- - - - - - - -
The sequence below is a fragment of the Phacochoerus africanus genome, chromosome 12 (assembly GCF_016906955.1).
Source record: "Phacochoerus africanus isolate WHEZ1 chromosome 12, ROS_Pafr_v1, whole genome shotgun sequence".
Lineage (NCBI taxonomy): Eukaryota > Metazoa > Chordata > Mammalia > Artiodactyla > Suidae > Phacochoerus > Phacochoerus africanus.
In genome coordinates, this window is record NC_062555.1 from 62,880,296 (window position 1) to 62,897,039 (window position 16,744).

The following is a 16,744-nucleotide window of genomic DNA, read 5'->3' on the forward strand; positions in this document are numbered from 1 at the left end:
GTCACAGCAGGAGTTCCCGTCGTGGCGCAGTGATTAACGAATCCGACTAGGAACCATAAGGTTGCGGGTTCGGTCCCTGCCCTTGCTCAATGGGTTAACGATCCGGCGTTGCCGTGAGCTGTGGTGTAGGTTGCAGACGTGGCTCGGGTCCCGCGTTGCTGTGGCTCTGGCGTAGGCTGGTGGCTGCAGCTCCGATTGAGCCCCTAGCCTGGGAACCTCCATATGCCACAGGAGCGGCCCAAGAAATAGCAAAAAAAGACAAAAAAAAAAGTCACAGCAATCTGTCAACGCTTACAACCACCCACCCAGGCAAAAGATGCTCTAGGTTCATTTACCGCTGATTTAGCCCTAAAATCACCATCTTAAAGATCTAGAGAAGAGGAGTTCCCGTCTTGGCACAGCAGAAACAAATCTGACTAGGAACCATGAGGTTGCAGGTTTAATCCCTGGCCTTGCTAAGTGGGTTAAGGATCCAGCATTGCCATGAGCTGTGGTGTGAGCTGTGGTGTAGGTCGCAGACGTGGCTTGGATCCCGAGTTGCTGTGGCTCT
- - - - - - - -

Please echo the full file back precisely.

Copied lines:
The sequence below is a fragment of the Phacochoerus africanus genome, chromosome 12 (assembly GCF_016906955.1).
Source record: "Phacochoerus africanus isolate WHEZ1 chromosome 12, ROS_Pafr_v1, whole genome shotgun sequence".
Lineage (NCBI taxonomy): Eukaryota > Metazoa > Chordata > Mammalia > Artiodactyla > Suidae > Phacochoerus > Phacochoerus africanus.
In genome coordinates, this window is record NC_062555.1 from 62,880,296 (window position 1) to 62,897,039 (window position 16,744).

The following is a 16,744-nucleotide window of genomic DNA, read 5'->3' on the forward strand; positions in this document are numbered from 1 at the left end:
GTCACAGCAGGAGTTCCCGTCGTGGCGCAGTGATTAACGAATCCGACTAGGAACCATAAGGTTGCGGGTTCGGTCCCTGCCCTTGCTCAATGGGTTAACGATCCGGCGTTGCCGTGAGCTGTGGTGTAGGTTGCAGACGTGGCTCGGGTCCCGCGTTGCTGTGGCTCTGGCGTAGGCTGGTGGCTGCAGCTCCGATTGAGCCCCTAGCCTGGGAACCTCCATATGCCACAGGAGCGGCCCAAGAAATAGCAAAAAAAGACAAAAAAAAAAGTCACAGCAATCTGTCAACGCTTACAACCACCCACCCAGGCAAAAGATGCTCTAGGTTCATTTACCGCTGATTTAGCCCTAAAATCACCATCTTAAAGATCTAGAGAAGAGGAGTTCCCGTCTTGGCACAGCAGAAACAAATCTGACTAGGAACCATGAGGTTGCAGGTTTAATCCCTGGCCTTGCTAAGTGGGTTAAGGATCCAGCATTGCCATGAGCTGTGGTGTGAGCTGTGGTGTAGGTCGCAGACGTGGCTTGGATCCCGAGTTGCTGTGGCTCT